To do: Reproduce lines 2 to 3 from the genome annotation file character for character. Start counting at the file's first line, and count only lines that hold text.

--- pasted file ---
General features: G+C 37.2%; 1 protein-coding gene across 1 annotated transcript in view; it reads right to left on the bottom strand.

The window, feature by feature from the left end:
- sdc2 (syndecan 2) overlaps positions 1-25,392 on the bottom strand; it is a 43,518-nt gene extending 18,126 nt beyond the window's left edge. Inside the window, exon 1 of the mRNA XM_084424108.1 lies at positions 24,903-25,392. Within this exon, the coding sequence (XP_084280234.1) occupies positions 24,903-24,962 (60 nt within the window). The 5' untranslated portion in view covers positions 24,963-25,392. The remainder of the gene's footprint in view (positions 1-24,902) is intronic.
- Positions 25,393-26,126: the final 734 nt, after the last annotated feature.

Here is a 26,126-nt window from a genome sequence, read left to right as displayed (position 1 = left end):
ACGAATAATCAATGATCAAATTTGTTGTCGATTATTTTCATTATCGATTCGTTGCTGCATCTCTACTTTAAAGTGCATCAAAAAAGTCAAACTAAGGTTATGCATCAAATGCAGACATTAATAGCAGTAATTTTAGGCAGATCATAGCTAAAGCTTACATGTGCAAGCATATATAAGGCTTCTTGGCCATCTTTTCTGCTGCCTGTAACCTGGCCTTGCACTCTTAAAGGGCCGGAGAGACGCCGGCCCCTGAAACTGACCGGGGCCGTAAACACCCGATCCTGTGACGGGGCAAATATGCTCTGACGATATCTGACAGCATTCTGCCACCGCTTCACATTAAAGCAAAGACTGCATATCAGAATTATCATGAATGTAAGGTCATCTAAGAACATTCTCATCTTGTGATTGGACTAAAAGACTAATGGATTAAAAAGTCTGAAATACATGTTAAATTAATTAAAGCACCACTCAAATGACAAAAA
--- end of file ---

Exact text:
The window, feature by feature from the left end:
- sdc2 (syndecan 2) overlaps positions 1-25,392 on the bottom strand; it is a 43,518-nt gene extending 18,126 nt beyond the window's left edge. Inside the window, exon 1 of the mRNA XM_084424108.1 lies at positions 24,903-25,392. Within this exon, the coding sequence (XP_084280234.1) occupies positions 24,903-24,962 (60 nt within the window). The 5' untranslated portion in view covers positions 24,963-25,392. The remainder of the gene's footprint in view (positions 1-24,902) is intronic.